Authorities dismantled Occupy London’s camp outside the famous St. Paul’s Cathedral in a dramatic early hours raid Tuesday, clearing away one of the longest-surviving encampments inspired by the New York protest against capitalist excess. The City of London police said 20 people had been arrested as officers removed tents and equipment from outside the 300-year-old church, where demonstrators had camped since mid-October. As riot police surrounded the encampment, bailiffs in fluorescent jackets hauled camping equipment into waiting trucks and refuse bins — though there was little sign of the violence that has accompanied the clearance of several Occupy sites in the U.S. Britain’s High Court last Wednesday rejected the protesters’ legal challenge to an eviction order. Local authorities claimed the camp had harmed nearby businesses, caused waste and hygiene problems, and attracted crime and disorder.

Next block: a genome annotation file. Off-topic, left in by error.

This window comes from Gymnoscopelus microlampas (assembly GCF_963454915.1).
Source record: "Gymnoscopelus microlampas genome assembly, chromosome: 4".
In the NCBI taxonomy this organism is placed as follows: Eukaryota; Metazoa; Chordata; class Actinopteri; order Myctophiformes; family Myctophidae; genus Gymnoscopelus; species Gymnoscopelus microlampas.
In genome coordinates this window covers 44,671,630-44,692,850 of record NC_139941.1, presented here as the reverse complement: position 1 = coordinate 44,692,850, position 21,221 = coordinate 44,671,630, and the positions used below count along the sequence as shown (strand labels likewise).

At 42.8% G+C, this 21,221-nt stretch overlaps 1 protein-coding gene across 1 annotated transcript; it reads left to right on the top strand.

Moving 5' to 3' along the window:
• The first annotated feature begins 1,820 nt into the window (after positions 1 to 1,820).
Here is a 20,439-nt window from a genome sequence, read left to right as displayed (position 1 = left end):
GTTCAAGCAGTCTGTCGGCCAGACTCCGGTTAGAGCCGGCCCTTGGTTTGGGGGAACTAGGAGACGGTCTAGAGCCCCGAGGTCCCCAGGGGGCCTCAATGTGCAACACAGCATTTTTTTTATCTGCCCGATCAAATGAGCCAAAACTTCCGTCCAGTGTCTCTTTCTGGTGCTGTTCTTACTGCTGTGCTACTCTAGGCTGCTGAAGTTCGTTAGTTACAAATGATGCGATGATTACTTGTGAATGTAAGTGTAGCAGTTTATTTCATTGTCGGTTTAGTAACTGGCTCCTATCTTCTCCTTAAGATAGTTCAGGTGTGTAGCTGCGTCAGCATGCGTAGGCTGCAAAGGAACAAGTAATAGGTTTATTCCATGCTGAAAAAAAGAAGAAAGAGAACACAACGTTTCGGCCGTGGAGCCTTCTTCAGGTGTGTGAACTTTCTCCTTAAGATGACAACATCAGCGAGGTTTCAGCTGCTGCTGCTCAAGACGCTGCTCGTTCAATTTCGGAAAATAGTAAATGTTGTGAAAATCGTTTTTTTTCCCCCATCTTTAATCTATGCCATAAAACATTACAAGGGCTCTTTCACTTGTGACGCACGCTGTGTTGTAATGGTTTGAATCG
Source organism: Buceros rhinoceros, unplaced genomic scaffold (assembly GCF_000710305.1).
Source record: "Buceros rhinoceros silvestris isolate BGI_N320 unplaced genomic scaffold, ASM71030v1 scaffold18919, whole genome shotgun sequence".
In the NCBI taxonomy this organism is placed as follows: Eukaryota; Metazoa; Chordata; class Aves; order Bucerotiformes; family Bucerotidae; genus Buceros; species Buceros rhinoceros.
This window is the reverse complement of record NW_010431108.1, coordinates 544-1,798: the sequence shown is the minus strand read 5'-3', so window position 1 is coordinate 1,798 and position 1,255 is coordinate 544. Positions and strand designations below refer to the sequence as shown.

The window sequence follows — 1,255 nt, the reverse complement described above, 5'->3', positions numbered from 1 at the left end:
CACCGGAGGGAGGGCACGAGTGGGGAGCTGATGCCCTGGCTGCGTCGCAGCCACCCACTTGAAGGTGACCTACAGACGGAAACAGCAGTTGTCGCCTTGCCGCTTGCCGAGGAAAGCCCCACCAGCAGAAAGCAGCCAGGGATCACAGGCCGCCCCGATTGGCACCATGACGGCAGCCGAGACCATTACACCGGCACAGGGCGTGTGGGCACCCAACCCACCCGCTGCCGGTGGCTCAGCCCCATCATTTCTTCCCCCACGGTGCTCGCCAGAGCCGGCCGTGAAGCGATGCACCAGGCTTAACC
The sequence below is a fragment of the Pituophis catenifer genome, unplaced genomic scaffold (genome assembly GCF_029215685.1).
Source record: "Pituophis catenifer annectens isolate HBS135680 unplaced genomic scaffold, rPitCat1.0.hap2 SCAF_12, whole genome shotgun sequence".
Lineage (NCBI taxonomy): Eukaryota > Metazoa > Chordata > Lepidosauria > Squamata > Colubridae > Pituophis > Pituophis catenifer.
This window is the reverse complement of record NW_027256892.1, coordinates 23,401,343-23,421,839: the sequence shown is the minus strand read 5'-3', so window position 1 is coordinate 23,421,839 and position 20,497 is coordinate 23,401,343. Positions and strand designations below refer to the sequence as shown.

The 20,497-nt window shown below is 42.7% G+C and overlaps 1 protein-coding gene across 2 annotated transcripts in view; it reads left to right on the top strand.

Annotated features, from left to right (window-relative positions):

Bird Flu, Pig Flu, Now Bat Flu?
For the first time, scientists have found evidence of flu in bats, reporting a never-before-seen virus whose risk to humans is unclear. The surprising discovery of genetic fragments of a flu virus is the first well-documented report of it in the winged mammals. So far, scientists haven’t been able to grow it, and it’s not clear if — or how well — it spreads. Flu bugs are common in humans, birds and pigs and have even been seen in dogs, horses, seals and whales, among others – but not bats. But it still could pose a threat to humans. For example, if it mingled with more common forms of influenza, it could swap genes and mutate into something more dangerous, a scenario at the heart of the global flu epidemic movie “Contagion.”